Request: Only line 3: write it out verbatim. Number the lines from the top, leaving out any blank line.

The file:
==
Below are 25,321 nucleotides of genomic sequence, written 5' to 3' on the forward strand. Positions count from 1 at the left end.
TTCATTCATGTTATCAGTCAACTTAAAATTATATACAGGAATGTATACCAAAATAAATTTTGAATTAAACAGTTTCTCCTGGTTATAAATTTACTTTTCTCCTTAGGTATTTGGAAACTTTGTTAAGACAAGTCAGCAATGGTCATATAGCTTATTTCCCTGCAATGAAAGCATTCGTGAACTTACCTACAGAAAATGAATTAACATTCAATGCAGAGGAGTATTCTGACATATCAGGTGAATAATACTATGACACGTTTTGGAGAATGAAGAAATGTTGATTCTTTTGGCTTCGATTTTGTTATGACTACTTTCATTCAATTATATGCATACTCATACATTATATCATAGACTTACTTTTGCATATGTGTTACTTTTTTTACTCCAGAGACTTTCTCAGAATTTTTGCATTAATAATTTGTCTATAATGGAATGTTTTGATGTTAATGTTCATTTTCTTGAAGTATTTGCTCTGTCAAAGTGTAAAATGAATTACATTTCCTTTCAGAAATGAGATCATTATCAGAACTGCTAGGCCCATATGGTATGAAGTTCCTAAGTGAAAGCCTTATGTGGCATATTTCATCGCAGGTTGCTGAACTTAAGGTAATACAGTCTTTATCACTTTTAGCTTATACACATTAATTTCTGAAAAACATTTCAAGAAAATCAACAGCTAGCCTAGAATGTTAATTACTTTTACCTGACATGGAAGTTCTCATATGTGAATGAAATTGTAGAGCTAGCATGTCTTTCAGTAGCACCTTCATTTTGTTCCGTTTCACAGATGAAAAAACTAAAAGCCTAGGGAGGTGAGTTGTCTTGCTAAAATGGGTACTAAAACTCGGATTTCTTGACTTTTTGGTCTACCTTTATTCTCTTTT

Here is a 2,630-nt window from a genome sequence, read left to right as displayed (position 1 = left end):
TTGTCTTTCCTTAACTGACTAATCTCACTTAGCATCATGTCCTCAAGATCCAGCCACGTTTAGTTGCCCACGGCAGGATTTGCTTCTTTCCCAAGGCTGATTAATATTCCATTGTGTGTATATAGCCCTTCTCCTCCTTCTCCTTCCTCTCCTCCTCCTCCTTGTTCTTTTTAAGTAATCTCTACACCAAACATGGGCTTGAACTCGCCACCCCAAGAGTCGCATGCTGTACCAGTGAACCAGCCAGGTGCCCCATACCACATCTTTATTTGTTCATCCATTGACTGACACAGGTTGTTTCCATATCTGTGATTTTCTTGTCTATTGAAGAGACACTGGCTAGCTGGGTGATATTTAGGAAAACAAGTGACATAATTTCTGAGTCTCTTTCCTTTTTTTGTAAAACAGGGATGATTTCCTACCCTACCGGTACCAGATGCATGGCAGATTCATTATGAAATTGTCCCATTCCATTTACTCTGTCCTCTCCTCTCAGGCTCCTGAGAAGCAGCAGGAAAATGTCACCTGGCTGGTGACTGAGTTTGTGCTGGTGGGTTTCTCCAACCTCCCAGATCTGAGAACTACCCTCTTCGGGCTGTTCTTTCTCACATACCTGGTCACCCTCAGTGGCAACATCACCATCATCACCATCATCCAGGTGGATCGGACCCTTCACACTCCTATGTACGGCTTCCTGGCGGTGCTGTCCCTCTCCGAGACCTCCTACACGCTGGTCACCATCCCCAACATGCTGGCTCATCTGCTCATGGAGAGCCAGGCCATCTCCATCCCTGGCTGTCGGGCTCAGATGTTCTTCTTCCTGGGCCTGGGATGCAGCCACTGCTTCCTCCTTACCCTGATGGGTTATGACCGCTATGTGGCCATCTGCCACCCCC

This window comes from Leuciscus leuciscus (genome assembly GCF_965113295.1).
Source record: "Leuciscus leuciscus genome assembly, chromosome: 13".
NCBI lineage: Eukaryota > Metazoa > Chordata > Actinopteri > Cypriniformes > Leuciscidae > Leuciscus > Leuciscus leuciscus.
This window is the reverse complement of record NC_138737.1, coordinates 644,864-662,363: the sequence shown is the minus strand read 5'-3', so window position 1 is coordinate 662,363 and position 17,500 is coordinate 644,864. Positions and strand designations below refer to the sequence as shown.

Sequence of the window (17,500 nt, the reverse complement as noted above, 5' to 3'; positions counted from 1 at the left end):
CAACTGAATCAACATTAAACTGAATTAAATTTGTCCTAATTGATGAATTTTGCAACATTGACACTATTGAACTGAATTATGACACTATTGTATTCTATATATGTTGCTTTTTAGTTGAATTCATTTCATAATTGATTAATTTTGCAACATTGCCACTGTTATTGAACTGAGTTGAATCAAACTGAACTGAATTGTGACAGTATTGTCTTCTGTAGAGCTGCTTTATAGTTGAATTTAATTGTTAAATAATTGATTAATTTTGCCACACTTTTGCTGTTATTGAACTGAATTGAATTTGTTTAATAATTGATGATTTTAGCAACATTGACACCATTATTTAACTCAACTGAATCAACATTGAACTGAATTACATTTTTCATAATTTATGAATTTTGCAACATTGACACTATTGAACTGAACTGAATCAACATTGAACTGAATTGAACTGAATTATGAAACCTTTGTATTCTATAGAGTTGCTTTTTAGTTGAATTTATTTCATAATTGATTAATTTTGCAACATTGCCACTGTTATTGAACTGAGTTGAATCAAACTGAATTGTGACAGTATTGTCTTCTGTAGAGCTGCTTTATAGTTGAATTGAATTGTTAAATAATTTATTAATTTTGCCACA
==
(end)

Here is a 2,630-nt window from a genome sequence, read left to right as displayed (position 1 = left end):